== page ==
Alcohol-Related Brain Damage in Men
Our rehab professionals understand many of the challenges associated with alcoholism, including the numerous health and mental health problems that can arise from chronic drinking. New studies show that men and women have different issues that arise from alcoholism. Men experience several changes in terms of brain activity, but sobriety can help men recover. Read on with our rehab in Massachusetts to learn more about alcohol-related brain damage in men and if it is reversible.
What Part of the Brain Does Alcohol Affect?
A recent study found that chronic drinking leads to diminished brain activity in crucial brain areas for men related to emotional processing, memory, and social processing.1 The specific areas of the male brain that are changed by alcoholism include:
- Superior Frontal Region
- Supramarginal Region
It is important to remember that men and women both face numerous challenges at the hands of alcoholism, including increased cancer risks, liver damage, heart disease, and nervous system problems. However, alcoholism, heavy drinking, and binge drinking are also associated with specific neurological changes in the brain that affect men more than women.
Though both genders experience difficulties caused by chronic drinking, the alcoholism brain changes in men are especially pronounced. Alcoholic men may have challenges with cognition, emotion, and other interpersonal skills due to the reduced functionality of important brain regions as a result of chronic alcohol consumption.
Alcohol memory loss is an especially poignant sign that something is not right. While waking up the night after a binge with no recollection of recent events is considered a hallmark of drinking, it is nothing to joke about. The reality is that these effects can begin to be felt even when the person isn’t enjoying a drink. If a person is continuing to show signs of memory loss when supposedly sober, it could be a clear indicator that there is something deeper going on. It also leaves many wondering if a person can effectively cure themselves once this happens.
Can You Reverse Brain Damage From Alcohol?
The short answer is no. There are no current cures for alcohol-related brain damage. Alcohol is a neurotoxin, which means that the more a person drinks, the more likely they are to cause permanent damage.2 That being said, an early diagnosis can make a world of difference. It allows the progressive harm that is being done to cease, while intentional lifestyle changes can work to minimize and even reverse that decline. Ultimately though, the best way to begin addressing brain damage from drinking would be to, well, stop drinking.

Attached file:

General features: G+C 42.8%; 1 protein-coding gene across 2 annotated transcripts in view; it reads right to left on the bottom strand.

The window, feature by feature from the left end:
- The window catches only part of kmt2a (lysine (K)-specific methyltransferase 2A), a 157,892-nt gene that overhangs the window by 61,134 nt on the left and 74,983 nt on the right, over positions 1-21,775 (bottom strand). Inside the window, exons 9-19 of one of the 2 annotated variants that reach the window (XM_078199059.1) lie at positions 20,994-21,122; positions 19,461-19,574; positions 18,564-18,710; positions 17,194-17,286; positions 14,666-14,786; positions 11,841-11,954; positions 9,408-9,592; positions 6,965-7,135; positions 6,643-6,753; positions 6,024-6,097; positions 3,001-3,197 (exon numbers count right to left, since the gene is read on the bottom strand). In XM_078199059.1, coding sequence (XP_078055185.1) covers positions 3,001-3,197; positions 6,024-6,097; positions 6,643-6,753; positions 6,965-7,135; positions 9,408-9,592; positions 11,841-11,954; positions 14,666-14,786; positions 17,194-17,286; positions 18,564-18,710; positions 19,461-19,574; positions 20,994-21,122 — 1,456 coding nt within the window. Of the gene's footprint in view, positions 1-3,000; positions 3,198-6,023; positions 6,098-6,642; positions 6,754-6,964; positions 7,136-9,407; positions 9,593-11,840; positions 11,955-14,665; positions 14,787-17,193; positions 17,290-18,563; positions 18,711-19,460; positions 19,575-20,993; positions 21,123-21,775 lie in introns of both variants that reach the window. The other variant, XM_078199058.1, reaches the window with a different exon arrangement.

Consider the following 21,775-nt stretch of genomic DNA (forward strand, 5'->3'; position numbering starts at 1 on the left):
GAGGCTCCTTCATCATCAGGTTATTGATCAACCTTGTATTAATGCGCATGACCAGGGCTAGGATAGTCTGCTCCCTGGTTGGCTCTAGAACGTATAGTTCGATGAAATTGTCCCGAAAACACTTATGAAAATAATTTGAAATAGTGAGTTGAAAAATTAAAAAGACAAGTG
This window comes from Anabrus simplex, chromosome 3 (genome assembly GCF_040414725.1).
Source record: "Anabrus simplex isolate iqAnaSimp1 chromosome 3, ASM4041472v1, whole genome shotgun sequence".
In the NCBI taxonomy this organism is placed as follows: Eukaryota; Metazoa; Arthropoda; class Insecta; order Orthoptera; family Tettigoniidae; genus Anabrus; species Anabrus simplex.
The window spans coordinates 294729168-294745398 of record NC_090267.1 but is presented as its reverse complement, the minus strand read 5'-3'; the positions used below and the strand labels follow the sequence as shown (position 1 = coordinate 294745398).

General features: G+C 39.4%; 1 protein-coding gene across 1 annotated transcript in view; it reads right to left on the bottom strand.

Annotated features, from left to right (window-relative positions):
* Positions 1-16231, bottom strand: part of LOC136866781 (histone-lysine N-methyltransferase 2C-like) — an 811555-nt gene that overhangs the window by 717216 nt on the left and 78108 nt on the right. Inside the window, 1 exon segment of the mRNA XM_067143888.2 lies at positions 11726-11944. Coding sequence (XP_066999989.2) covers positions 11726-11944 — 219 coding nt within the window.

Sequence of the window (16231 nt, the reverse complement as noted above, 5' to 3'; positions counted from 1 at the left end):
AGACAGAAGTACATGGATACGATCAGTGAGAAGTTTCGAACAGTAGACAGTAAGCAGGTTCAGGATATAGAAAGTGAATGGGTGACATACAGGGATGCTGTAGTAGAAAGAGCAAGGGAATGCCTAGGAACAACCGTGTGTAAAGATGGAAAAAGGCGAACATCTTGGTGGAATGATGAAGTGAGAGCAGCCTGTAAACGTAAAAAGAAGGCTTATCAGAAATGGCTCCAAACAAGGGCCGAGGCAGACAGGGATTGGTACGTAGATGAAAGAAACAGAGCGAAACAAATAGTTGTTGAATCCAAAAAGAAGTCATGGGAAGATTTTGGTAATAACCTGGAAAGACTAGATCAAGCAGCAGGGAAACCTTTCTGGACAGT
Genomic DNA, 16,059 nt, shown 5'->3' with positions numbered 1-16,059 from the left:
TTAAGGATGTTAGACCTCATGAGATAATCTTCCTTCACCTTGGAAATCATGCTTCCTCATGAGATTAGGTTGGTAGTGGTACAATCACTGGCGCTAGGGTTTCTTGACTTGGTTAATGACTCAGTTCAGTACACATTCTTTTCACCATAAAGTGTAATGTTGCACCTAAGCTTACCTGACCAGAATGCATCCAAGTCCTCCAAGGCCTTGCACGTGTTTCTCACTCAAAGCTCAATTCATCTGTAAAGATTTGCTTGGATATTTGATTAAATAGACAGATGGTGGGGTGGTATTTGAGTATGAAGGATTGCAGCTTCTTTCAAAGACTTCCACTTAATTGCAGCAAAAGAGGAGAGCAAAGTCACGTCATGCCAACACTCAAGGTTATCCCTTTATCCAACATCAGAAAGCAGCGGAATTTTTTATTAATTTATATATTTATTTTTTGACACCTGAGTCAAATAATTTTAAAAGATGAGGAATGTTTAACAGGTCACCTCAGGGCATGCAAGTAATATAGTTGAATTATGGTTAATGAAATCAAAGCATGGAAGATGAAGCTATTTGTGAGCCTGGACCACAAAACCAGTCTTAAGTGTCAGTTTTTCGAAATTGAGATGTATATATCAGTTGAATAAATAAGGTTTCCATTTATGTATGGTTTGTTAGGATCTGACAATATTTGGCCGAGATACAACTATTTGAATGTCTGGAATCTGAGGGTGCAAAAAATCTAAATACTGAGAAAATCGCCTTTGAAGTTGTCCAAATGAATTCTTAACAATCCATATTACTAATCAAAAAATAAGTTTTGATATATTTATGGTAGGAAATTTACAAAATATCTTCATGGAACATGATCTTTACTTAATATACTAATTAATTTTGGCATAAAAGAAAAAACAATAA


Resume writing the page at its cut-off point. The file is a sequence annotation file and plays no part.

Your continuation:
What Alcoholism Brain Changes Mean for Recovery
These alcoholism brain changes in men highlight how much there is to learn about addiction and recovery. While general treatment for addiction takes a similar path for both men and women, these new studies show that men and women require unique approaches to treatment. Effective rehab should address each challenge a person faces in their recovery, including the effects of alcoholism on the brain.
Our Massachusetts addiction treatment center is proud to offer care options like detox, inpatient, outpatient, and IOP recovery. To do this, we provide each patient with a customized treatment plan that sets them on the best path to recovery. This includes identifying a person’s challenges that have been created by active addiction and developing a treatment path that meets all challenges.
From here, we can begin to implement the many effective therapy methods that our Wilmington rehab center has to offer. This serves as another method we can utilize to personalize the treatment experience for each of our patients. While we work to address the physical effects of alcohol addiction, these sessions give patients that space to explore the emotional repercussions and how to best handle them moving forward.
If you or a loved one is struggling with alcoholism, binge drinking, or other disorders, we encourage you to contact our team. We focus on providing addiction care while prioritizing empathy, compassion, and personal responsibility. You do not have to face these challenges by yourself. Let us be a part of one of the most important journeys of your life.
- ScienceDaily – Gender impacts brain activity in alcoholics, study finds
- NIH – The Neurotoxicity of Alcohol